Or, the RBI enjoys any freedom or autonomy from the finance ministry?
The RBI has got a new governor. He is none other than the former finance secretary. He just changed his seat, from New Delhi to Mumbai! He took orders from the finance minister sitting next to him in Delhi. Now, he might orders from the very same minister, of course, this time through oral messages or telephone or other means.
The point is the two functions, that of the finance secretary, a bureaucrat and the RBI governor, supposed to be a banking expert, are very different and here comes the peculiar Indian system or the Indian syndrome.
We have in India set some good and also some very bad examples. Dr.Manmohan Singh had set the example. Whether it is good or bad, let history judge.
Dr.Singh started off as a humble government servant in the PMO under Indira Gandhi and later climbed the ladder, now to land himself in the very same chair where Mrs.Gandhi sat. That is an irony or we can call it destiny!
Now, we have the current finance minister, whose tenure also marks the very many radical changes in the economy, banking sector etc.
Now, how successful is the Finance Minister in running the economy? How much he has succeeded to push the economic reforms? He was complaining about the Left obstruction so long. Now, he might do something really more serious changes?
What would the real changes the finance minister has by way of economic reforms?
A look at the working of the banking system. How far the banking system delivered on its promises?
The Reserve Bank of India gets a new governor. He, the 22nd man, is like his predecessors, one bureaucrat who moves from finance ministry to the RBI, from Delhi to Mumbai!
Is this all the qualification?
Let us take the banking system as a case study.
The Indian banking system, the PSU banks have been functioning for long. Has the public owned banks served any larger public interest services or targets?
Has the banking system is responsive to public purposes, say, in reducing poverty, creating wealth at the grassroots or social spread of banking?
Before we come to that point, let us also consider that the current banking scene in the country has changed radically. The PSU banks have sunk their space and the more innovative private sector banks, the ICICI, HDFC and others have almost dwarfed the space for the PSU banks.
The government controlled banks have become bywords for inefficiency, sloth and malfunctioning and their priority sector lending has lost all its focus.
You can see what the finance minister is doing. He goes around only in his Parliamentary constituency and keeps opening bank branches! May be to ensure the voters interest in him! Even here he hasnt showed any vision or dynamism to come out with an imaginative institutional innovations package.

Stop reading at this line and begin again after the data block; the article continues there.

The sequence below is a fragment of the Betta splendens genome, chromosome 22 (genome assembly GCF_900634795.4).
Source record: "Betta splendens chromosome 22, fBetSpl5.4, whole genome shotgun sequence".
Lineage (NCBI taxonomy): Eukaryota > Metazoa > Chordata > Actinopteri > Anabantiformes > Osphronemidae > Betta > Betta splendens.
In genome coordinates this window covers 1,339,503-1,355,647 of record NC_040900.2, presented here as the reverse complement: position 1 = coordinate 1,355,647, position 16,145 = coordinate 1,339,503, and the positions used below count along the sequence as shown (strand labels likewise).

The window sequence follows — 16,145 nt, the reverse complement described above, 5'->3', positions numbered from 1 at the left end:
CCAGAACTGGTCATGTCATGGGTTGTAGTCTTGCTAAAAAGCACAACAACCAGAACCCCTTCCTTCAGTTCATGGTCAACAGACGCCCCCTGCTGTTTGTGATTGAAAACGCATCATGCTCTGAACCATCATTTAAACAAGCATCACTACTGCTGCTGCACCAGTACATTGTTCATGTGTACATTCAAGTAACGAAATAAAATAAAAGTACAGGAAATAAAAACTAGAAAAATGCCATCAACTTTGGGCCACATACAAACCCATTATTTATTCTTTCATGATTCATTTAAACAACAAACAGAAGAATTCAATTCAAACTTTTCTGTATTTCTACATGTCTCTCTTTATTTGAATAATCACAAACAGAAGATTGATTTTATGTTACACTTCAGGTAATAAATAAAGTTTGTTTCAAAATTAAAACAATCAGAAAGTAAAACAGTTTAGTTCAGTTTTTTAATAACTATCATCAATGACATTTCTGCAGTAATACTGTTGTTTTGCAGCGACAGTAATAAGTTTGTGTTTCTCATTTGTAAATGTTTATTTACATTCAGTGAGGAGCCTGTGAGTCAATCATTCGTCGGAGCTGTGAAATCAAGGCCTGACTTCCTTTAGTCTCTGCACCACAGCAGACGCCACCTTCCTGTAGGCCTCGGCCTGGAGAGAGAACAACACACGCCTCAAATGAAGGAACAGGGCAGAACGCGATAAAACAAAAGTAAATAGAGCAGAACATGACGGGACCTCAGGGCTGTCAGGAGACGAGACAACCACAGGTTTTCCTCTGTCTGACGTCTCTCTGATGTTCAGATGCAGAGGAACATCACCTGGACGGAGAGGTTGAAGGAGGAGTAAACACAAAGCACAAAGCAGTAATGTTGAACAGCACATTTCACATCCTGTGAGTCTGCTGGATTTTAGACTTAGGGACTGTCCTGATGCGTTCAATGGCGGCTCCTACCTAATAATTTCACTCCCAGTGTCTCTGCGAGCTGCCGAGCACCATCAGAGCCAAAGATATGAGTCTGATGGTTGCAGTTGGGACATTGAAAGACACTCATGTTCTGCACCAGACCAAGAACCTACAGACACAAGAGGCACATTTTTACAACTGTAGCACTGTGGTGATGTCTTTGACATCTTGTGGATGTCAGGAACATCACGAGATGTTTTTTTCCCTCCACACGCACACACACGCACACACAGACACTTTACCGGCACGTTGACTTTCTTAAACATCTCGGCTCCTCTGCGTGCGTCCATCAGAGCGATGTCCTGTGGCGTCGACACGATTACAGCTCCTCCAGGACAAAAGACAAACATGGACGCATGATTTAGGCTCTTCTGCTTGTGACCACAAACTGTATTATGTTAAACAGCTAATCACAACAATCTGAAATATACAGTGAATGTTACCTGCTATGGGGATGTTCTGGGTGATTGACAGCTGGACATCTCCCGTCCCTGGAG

Say make the co-op credit institutions the very dynamic institutions in crop loans. Or, make the small, tiny and medium enterprises sector the focus of the public banks ,say for one year, with a target, like the job guarantee scheme ,to create a number of rural entrepreneurs.
Mr.P.Chidambaram is a case of the wrong man for the wrong mission. He is a born pawn-broker and he is so rich, so inexperienced a politician to have any empathy with the poor and the weaker sections.
That lack of experience or expertise or willingness to learn shows. He hasn’t retained any talent under him, tax experts or priority sector experts, or consulted like the Nobel Laureaute Grameen Banker!
The RBI is supposed to supervise the banks. It doesn’t. It has no power. There is no autonomy for the RBI. So, the fiscal profligacy of the government goes and that is traced as one of the reasons for the inflation going out of control.
Anyway, after the theme song of Mr.P.Chidambaram, the 9 per cent growth went off, the economy slowed down to below 8 per cent growth the nasty inflation rate came to haunt Mr.Chidambaram. From that time onwards the finance minister had lost a taste for words! He is not forthcoming and talking at all!
Is this all to the financial sector reforms? Has our PM or his very many economists and bureaucrats-turned bank experts are talking?
No, the government is silent.
Yet the financial sector reforms are coming on their own.
The (foreign) sovereign wealth funds are coming in a big way. They control assets worth, say 2 trillion to 3 trillion dollars and is expected to go up steeply. The funds could destabilise many governments. So, when the funds tried to buy the P&O’s US port, there was a hue and cry from the USA, the very home of a free market economy. Because it was feared the Chinese would take over a symbol of American economic power! India too got jittery when the Singapore-based funds tried to take a stake in the ICICI.
The point is that given the globalisation financial sector reforms need very careful study and monitoring.
An independent regulator, like sibi, needed for banks and big funds.
This is now absent. The government is unmindful of the need. So, a bureaucrat is always selected as the RBI government. All the previous RBI governors were finance ministry secretaries.
The larger question for the common man is: with all this expertise, the banking system is leaving the farm and rural sector starved of funds for genuine wealth creating activities.
Do the PM or the FM care for such “power” less (or, thankless?) thoughts?
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